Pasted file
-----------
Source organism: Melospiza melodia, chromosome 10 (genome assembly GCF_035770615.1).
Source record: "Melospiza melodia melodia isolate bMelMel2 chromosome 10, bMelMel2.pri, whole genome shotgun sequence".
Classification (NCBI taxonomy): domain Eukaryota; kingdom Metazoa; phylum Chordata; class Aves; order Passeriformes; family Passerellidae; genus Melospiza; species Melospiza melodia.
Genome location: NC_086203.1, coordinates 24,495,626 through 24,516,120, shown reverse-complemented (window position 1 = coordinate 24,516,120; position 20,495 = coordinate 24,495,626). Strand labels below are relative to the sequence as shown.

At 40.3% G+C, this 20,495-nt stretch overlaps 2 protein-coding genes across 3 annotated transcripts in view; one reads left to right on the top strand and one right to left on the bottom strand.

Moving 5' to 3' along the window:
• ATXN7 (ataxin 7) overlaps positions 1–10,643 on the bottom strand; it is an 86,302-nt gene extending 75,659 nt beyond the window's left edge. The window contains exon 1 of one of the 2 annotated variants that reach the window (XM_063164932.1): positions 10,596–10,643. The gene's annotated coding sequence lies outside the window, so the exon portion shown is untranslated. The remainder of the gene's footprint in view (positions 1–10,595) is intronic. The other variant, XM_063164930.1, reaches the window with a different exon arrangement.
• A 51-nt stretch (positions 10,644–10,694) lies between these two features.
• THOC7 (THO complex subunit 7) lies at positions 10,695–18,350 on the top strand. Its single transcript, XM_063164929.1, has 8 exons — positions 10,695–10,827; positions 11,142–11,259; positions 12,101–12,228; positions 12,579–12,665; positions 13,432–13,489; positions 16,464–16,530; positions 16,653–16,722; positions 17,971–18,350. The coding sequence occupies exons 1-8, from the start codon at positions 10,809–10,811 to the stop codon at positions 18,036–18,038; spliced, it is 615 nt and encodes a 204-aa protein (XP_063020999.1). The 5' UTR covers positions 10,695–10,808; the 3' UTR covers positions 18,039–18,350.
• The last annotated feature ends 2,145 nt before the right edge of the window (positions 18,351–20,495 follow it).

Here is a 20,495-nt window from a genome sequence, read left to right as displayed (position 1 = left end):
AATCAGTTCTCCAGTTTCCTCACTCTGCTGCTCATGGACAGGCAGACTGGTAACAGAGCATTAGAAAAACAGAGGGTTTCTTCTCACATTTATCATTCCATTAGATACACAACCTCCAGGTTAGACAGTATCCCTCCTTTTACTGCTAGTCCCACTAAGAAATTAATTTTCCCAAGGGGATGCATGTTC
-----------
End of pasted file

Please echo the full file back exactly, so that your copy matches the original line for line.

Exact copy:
Source organism: Melospiza melodia, chromosome 10 (genome assembly GCF_035770615.1).
Source record: "Melospiza melodia melodia isolate bMelMel2 chromosome 10, bMelMel2.pri, whole genome shotgun sequence".
Classification (NCBI taxonomy): domain Eukaryota; kingdom Metazoa; phylum Chordata; class Aves; order Passeriformes; family Passerellidae; genus Melospiza; species Melospiza melodia.
Genome location: NC_086203.1, coordinates 24,495,626 through 24,516,120, shown reverse-complemented (window position 1 = coordinate 24,516,120; position 20,495 = coordinate 24,495,626). Strand labels below are relative to the sequence as shown.

At 40.3% G+C, this 20,495-nt stretch overlaps 2 protein-coding genes across 3 annotated transcripts in view; one reads left to right on the top strand and one right to left on the bottom strand.

Moving 5' to 3' along the window:
• ATXN7 (ataxin 7) overlaps positions 1–10,643 on the bottom strand; it is an 86,302-nt gene extending 75,659 nt beyond the window's left edge. The window contains exon 1 of one of the 2 annotated variants that reach the window (XM_063164932.1): positions 10,596–10,643. The gene's annotated coding sequence lies outside the window, so the exon portion shown is untranslated. The remainder of the gene's footprint in view (positions 1–10,595) is intronic. The other variant, XM_063164930.1, reaches the window with a different exon arrangement.
• A 51-nt stretch (positions 10,644–10,694) lies between these two features.
• THOC7 (THO complex subunit 7) lies at positions 10,695–18,350 on the top strand. Its single transcript, XM_063164929.1, has 8 exons — positions 10,695–10,827; positions 11,142–11,259; positions 12,101–12,228; positions 12,579–12,665; positions 13,432–13,489; positions 16,464–16,530; positions 16,653–16,722; positions 17,971–18,350. The coding sequence occupies exons 1-8, from the start codon at positions 10,809–10,811 to the stop codon at positions 18,036–18,038; spliced, it is 615 nt and encodes a 204-aa protein (XP_063020999.1). The 5' UTR covers positions 10,695–10,808; the 3' UTR covers positions 18,039–18,350.
• The last annotated feature ends 2,145 nt before the right edge of the window (positions 18,351–20,495 follow it).

Here is a 20,495-nt window from a genome sequence, read left to right as displayed (position 1 = left end):
AATCAGTTCTCCAGTTTCCTCACTCTGCTGCTCATGGACAGGCAGACTGGTAACAGAGCATTAGAAAAACAGAGGGTTTCTTCTCACATTTATCATTCCATTAGATACACAACCTCCAGGTTAGACAGTATCCCTCCTTTTACTGCTAGTCCCACTAAGAAATTAATTTTCCCAAGGGGATGCATGTTC